Our Christmas dinner was a delicious gluten free lasagna. Woot! Win over perfection #2: I didn’t make it! We bought it…pre-made/homemade Taste of Life GF meals to go. A few of my loyal readers know that I have a lot of dietary restrictions including almost all the ingredients of lasagna. However, my son has been asking for lasagna for ages so Christmas seemed a perfect time to grant his request. I did feel guilty about not making it myself…yes, even though I couldn’t eat any of it my perfectionist demon suggested that I was less than a good mother for purchasing a frozen lasagna for Christmas! But, I overcame my demon with the help of my good husband and some will power. I didn’t give in to the guilt of being imperfect.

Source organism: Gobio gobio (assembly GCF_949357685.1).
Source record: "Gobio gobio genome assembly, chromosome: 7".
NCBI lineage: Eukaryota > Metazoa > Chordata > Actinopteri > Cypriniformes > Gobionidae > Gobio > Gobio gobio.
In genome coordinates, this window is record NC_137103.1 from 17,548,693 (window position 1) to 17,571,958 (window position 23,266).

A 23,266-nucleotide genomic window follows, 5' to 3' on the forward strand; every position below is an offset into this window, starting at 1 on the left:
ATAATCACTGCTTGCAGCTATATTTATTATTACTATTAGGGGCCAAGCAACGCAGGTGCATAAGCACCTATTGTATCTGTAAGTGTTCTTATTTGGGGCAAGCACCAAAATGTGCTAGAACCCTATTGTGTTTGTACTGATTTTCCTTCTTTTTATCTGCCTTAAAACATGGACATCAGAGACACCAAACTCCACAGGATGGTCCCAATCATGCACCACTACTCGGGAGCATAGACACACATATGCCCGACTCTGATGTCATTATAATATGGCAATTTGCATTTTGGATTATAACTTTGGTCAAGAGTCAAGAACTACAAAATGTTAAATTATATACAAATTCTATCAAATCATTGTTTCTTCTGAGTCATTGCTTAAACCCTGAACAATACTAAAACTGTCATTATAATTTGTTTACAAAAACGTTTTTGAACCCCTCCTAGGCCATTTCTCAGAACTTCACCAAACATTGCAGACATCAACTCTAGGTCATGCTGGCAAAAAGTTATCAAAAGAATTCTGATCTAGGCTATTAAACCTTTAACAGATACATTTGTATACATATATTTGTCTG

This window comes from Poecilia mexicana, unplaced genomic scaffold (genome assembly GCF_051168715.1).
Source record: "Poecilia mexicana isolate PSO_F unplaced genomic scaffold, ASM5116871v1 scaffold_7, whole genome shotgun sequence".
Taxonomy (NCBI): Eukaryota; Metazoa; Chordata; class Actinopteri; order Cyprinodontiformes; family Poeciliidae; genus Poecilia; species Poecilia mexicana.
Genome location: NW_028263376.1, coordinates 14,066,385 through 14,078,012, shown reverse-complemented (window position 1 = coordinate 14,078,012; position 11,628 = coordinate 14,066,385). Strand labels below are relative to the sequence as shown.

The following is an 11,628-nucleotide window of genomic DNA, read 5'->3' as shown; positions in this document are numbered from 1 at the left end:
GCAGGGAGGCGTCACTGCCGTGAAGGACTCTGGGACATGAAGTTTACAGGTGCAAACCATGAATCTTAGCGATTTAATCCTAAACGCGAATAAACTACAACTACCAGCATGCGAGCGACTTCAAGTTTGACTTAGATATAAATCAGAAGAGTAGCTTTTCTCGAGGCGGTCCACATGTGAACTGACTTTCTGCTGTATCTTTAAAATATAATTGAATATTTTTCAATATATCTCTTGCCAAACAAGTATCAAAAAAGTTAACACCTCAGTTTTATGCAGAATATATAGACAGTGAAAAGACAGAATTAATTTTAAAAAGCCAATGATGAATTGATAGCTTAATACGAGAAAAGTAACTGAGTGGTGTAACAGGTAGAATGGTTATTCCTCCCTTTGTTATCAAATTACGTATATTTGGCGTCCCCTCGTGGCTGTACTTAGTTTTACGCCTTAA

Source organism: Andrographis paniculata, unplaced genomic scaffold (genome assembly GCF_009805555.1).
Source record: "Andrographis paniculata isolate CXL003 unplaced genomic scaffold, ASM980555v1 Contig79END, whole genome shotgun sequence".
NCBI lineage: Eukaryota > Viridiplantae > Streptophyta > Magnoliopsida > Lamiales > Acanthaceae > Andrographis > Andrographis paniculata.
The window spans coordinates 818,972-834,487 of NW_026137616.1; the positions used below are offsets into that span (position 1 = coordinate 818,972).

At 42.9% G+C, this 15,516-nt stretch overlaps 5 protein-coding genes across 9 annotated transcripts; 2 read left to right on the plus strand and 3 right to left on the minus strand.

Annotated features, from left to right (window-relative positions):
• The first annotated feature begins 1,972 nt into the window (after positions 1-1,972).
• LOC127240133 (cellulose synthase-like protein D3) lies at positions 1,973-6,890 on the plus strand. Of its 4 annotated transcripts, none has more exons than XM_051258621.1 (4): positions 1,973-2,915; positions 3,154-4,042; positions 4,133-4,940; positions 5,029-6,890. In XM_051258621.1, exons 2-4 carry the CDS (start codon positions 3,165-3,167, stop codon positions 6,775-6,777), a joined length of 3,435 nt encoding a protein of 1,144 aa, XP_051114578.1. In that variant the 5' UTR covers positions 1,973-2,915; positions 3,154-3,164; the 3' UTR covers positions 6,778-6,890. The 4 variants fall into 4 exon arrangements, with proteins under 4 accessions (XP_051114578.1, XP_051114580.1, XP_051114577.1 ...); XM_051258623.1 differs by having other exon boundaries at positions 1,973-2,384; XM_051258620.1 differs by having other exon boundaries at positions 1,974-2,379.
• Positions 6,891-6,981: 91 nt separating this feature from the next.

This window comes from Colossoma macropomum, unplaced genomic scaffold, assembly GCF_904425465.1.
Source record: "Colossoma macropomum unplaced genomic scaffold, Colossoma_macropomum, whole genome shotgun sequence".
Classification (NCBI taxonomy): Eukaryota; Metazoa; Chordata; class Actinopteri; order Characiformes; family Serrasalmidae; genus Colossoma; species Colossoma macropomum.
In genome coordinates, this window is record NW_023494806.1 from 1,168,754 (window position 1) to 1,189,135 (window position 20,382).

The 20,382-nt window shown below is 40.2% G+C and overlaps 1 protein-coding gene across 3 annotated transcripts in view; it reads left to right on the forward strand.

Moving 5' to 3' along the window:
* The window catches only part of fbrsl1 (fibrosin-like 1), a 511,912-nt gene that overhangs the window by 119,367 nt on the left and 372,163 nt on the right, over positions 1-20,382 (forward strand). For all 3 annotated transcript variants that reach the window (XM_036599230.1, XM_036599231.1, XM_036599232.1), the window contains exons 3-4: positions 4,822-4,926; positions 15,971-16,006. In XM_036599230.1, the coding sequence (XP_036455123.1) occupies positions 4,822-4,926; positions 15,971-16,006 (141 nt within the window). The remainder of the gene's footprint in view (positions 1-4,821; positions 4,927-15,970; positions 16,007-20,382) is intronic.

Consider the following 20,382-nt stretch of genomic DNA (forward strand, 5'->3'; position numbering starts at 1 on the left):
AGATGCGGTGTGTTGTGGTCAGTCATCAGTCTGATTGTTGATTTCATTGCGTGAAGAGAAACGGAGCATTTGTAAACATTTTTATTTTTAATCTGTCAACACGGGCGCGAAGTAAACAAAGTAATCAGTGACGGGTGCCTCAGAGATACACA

I have been pleasantly surprised by a side effect of my imperfection practice: calmness and a sense of peace. Yup, this girl is learning to let go of the stress of leading a perfect life and finding joy in just letting things be what they are. Not saying it is easy but it is good.



I am ready to let go of something else in my life this next year. I am not sure exactly what yet. Maybe it will be banishing self-doubt or guilt…ok, so given my background getting rid of guilt probably would be the equivalent of climbing Mt. Everest. Maybe I will save that for another year.

Is there something that you want to give up this year? Something that will bring you closer to the life you want to have?
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Who says you're an artist?